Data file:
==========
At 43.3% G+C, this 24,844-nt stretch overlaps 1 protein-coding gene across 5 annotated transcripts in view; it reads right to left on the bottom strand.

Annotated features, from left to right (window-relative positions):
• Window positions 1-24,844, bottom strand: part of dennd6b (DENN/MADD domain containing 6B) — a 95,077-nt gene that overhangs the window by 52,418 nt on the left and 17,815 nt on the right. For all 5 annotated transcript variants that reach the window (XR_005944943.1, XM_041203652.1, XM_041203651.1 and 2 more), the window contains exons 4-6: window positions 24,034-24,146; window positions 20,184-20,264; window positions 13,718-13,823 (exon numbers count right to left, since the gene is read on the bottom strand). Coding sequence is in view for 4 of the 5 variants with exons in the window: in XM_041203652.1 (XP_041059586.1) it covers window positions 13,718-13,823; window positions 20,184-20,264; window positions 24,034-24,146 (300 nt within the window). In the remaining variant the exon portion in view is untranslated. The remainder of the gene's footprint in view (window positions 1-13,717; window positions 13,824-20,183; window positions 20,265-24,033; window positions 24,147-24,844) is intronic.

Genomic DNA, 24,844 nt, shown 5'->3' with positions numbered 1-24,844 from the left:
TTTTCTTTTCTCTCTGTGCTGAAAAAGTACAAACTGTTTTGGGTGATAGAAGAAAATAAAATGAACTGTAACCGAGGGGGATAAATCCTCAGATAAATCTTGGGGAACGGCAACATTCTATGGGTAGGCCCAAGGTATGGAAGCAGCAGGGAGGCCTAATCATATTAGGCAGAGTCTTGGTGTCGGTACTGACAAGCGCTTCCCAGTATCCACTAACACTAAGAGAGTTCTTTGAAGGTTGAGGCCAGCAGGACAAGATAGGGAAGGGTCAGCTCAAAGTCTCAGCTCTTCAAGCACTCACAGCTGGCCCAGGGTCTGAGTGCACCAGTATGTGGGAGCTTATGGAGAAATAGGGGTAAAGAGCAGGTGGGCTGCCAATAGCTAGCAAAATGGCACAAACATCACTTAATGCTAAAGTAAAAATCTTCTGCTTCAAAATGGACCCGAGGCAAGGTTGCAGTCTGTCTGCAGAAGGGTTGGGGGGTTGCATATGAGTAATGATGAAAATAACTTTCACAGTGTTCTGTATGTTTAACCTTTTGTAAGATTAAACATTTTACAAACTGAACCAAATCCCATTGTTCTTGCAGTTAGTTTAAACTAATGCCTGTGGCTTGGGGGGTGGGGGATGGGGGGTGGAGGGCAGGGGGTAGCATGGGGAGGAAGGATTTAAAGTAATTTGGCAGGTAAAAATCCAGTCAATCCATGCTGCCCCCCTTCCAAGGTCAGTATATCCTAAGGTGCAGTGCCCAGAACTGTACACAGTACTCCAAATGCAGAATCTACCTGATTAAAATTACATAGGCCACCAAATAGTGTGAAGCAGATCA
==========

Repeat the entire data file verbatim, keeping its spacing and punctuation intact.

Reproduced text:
At 43.3% G+C, this 24,844-nt stretch overlaps 1 protein-coding gene across 5 annotated transcripts in view; it reads right to left on the bottom strand.

Annotated features, from left to right (window-relative positions):
• Window positions 1-24,844, bottom strand: part of dennd6b (DENN/MADD domain containing 6B) — a 95,077-nt gene that overhangs the window by 52,418 nt on the left and 17,815 nt on the right. For all 5 annotated transcript variants that reach the window (XR_005944943.1, XM_041203652.1, XM_041203651.1 and 2 more), the window contains exons 4-6: window positions 24,034-24,146; window positions 20,184-20,264; window positions 13,718-13,823 (exon numbers count right to left, since the gene is read on the bottom strand). Coding sequence is in view for 4 of the 5 variants with exons in the window: in XM_041203652.1 (XP_041059586.1) it covers window positions 13,718-13,823; window positions 20,184-20,264; window positions 24,034-24,146 (300 nt within the window). In the remaining variant the exon portion in view is untranslated. The remainder of the gene's footprint in view (window positions 1-13,717; window positions 13,824-20,183; window positions 20,265-24,033; window positions 24,147-24,844) is intronic.

Genomic DNA, 24,844 nt, shown 5'->3' with positions numbered 1-24,844 from the left:
TTTTCTTTTCTCTCTGTGCTGAAAAAGTACAAACTGTTTTGGGTGATAGAAGAAAATAAAATGAACTGTAACCGAGGGGGATAAATCCTCAGATAAATCTTGGGGAACGGCAACATTCTATGGGTAGGCCCAAGGTATGGAAGCAGCAGGGAGGCCTAATCATATTAGGCAGAGTCTTGGTGTCGGTACTGACAAGCGCTTCCCAGTATCCACTAACACTAAGAGAGTTCTTTGAAGGTTGAGGCCAGCAGGACAAGATAGGGAAGGGTCAGCTCAAAGTCTCAGCTCTTCAAGCACTCACAGCTGGCCCAGGGTCTGAGTGCACCAGTATGTGGGAGCTTATGGAGAAATAGGGGTAAAGAGCAGGTGGGCTGCCAATAGCTAGCAAAATGGCACAAACATCACTTAATGCTAAAGTAAAAATCTTCTGCTTCAAAATGGACCCGAGGCAAGGTTGCAGTCTGTCTGCAGAAGGGTTGGGGGGTTGCATATGAGTAATGATGAAAATAACTTTCACAGTGTTCTGTATGTTTAACCTTTTGTAAGATTAAACATTTTACAAACTGAACCAAATCCCATTGTTCTTGCAGTTAGTTTAAACTAATGCCTGTGGCTTGGGGGGTGGGGGATGGGGGGTGGAGGGCAGGGGGTAGCATGGGGAGGAAGGATTTAAAGTAATTTGGCAGGTAAAAATCCAGTCAATCCATGCTGCCCCCCTTCCAAGGTCAGTATATCCTAAGGTGCAGTGCCCAGAACTGTACACAGTACTCCAAATGCAGAATCTACCTGATTAAAATTACATAGGCCACCAAATAGTGTGAAGCAGATCA